Decided March 21, 1903.
1. — Carriers of Passengers — Negligence Per Se — Ticket Office Not Open.
Plaintiff was at the railway ticket office when the trains arrived, but as the agent was not there, as required by the statute, being out on the platform looking after baggage, plaintiff went to the train without a ticket and was refused admission by the conductor, who told him to return to the office and get a ticket, but started the train before plaintiff could again reach it with the ticket, and plaintiff sustained injury in attempting to get aboard. Held, that it was not error for the court to charge that such failure to keep the ticket office open for thirty minutes prior to the departure of the train, and the starting of the train before plaintiff had a reasonable time in which to return to it with a ticket, constituted negligence. Rev. Stats., art. 4952.
2. — Same — Proximate Cause.
Such two acts of negligence must together be held to have been the proximate cause of plaintiff's injury, and it is therefore immaterial that neither one of them alone constituted such proximate cause.
3. — Contributory Negligence — Burden of Proof — Charge.
Plaintiff's evidence not showing prima facie that his injuries were the result of his own contributory negligence, it was not error for the court to charge that the burden of proving contributory negligence was on the defendant, and such charge was not objectionable as not making it clear that plaintiff's evidence was to be considered on this point where from other paragraphs on the same issue the jury must have understood that they were to consider all the evidence.
4. — New Trial — Newly Discovered Evidence.
Where the newly discovered evidence on account of which a new trial was asked was probably not true in the light of the other testimony, and at most could only have tended to reduce the amount of the recovery, it was not error to refuse a new trial.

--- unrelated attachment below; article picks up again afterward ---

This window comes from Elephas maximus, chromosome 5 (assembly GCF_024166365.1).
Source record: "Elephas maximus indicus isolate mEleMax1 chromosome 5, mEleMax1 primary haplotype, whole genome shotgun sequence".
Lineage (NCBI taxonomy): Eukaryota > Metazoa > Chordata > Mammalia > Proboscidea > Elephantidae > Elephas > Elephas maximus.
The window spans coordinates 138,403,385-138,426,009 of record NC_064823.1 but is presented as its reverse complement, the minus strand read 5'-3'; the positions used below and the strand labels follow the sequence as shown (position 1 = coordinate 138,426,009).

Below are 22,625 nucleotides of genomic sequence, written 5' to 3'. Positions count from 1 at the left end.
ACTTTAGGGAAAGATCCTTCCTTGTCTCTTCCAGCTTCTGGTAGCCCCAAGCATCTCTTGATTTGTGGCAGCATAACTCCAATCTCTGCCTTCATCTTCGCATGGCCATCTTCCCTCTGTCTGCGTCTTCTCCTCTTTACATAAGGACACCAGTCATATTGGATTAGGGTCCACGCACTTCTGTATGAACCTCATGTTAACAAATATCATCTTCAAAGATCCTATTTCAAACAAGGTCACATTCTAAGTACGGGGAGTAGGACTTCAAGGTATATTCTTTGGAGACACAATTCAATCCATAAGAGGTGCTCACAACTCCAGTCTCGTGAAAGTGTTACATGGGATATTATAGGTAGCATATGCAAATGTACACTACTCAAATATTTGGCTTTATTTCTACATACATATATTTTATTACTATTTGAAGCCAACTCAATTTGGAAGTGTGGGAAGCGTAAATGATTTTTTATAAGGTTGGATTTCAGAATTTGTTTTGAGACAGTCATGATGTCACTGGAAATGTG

Appeal from the District Court of Montague. Tried below before Hon. D.E. Barrett.
Eldridge, Gardner Midkiff, for appellant.
W.S. Jameson and J.M. Chambers, for appellee.
The evidence contained in the record warrants us in finding the following facts: On the morning of July 13, 1901, appellee went to appellant's depot, at Nocona, Texas, for the purpose of boarding appellant's east-bound passenger train for Gainesville, Texas, which train passed Nocona at 9 o'clock a.m. The ticket office was open some thirty or thirty-five minutes before the arrival of the train. Before the train pulled in the agent, according to his custom, left the office for the purpose of putting on the baggage and express. The train stopped at the usual place that morning and remained from three to five minutes. After the train whistled for the station, appellee went into the depot to purchase a ticket and found the office closed. He remained in there until the train pulled in and stopped, and until he thought it had been there the usual time, when he went out and attempted to board it. The conductor refused to allow him to board the train without a ticket. He told the conductor there was no one in the office to sell him a ticket, and was told to return to the office and get a ticket; that there would be a man there to wait on him. The conductor called to the agent, and the latter then returned to the office and sold appellee a ticket to Gainesville. As soon as appellee received his ticket he started for the train, which was then moving. On reaching it he found the gate closed and the conductor just inside, either on the top step or the platform. He seized hold of the gate and asked the conductor to "open the gate;" the latter said, "Let go;" appellee repeated once or twice, "Open the gate," when the conductor said, "I can't open the gate till you let go;" Appellee then released the gate and caught hold of the rail on the front end of the car and the gate came open. The conductor took his extended hand, but failed to properly support him in his efforts to board, and appellee fell and was injured. The train was moving very slowly during all this time, and the appellee was not guilty of negligence in attempting to board it as he did. Appellee's injuries are permanent, and he is damaged to the extent of the verdict of the jury.